We should ask ourselves why we as a society are trying to come up with such a circuitous way, perhaps prone to failure, to inform prospective dads of a pregnancy or birth of a child. Why are some making it so difficult for fathers to raise their own children? Might it have something to do with monetary interests of the adoption industry and ensuring that there is an ample "supply" of adoptable children? Adoption can be expensive.  

For example, "Adoption can cost $15,000 to $20,000 or even more, but credits, reimbursements, and other benefits can make your adoption affordable. ..." (http://www.adoptivefamilies.com/adoption-cost.php)

The solution is really simple. Birth mothers should be required to disclose the names of all potential fathers, with paternity established by DNA testing, prior to legalizing all adoptions. 

There are many ways to locate people if one makes an earnest and diligent effort to do so. We believe that a dad, facing the adoption of his child against his will, must have legal notice and due process. It can't just be an ad in an obscure newspaper in another state or a letter sent to his last known address.  This isn't merely notice of an overdue parking ticket that we are talking about. This is far more serious. This involves a parent's life with his or her child, and should be treated as such. 

Every child has the right to know his or her own parents and genetic medical history.  We can't simply say to fit biological parents opposing an adoption and who want their child: "Yes, you're fit, but we found 2 other "fitter" parents who can offer something better to your child."  This is not how our system is supposed to work. The private realm of family should not be intruded upon in this egregious way.

We believe you can't separate a child's right from a fit parent's rights. If you thwart a parent's rights, you indirectly hurt the child. A fit parent, mom or dad, protects their child by virtue of his or her parental rights. They are the people best situated to know what their child needs.  They are the ones who know what is truly in their child's best interest. We believe the rights of the child include preserving the child's fit biological parents' rights, until and unless those rights are willingly, legally, and knowingly given up.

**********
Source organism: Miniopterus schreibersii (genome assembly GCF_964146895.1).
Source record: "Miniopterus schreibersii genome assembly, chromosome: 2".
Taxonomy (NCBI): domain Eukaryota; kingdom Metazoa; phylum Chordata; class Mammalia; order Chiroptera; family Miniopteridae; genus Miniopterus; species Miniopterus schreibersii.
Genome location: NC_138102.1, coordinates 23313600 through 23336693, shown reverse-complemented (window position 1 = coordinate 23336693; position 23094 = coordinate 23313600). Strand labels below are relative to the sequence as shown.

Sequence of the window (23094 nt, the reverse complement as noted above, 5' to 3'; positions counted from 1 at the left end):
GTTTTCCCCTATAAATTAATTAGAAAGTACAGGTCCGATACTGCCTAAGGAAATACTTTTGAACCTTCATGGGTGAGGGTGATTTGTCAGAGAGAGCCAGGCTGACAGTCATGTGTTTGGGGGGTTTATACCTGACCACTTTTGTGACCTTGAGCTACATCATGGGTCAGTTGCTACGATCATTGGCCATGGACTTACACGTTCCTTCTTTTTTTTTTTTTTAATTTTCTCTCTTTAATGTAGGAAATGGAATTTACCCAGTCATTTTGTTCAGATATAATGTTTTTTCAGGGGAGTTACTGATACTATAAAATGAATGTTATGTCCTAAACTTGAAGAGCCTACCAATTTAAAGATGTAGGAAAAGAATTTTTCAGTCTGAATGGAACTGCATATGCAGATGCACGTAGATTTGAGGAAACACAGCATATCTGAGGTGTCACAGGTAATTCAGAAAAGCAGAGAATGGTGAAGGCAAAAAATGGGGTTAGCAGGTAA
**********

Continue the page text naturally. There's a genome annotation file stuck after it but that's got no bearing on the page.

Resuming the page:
We are certainly not against adoptions, but it must be done with proper notice and due process rights for both biological parents, not under duress, with informed consent, and preferably openly so that adoptees can know their parentage in the future.  All person's interests, including the interests of the prospective adoptive parents, would then be protected. 

The monetary interests of adoption agencies or others with vested interests in a thriving adoption "industry" should not supersede our basic fundamental rights to our own children and children's rights to their parents.  We fear that financial interests are now too much in the foreground, while, too often, biological parents' rights are ignored to further commercial financial interests.

In recent years, the oft-repeated government public service announcement tag line, which apparently was meant to encourage so-called "irresponsible fathers" to "become responsible" was:  "They're your kids, be their dad."    

We cringe when we hear that phrase because most fathers are indeed responsible, and they want to be there to love and raise their children, as does any good parent. This phrase reinforces and perpetuates an erroneous and damaging negative stereotype of the "runaway" or "absent" dad. The stereotype denies the reality that there are countless deadbolted, noncustodial dads and moms, unfairly and unnecessarily locked out of their children's lives with little or no recourse to get back in.

Mark's case illustrates the phenomenon of the "deadbolted dad" well.  He did what society says it wants dads to do...He stepped up for his beloved son. Yet he's still waiting and actively seeking to have his child. Every day that passes is precious time forever lost between this dad and his son.  

The bottom line is this:  Children need and love their fathers equally as much as they need and love their mothers. Fathers love their children equally as much as mothers do. Fathers do matter - yes, including unmarried fathers.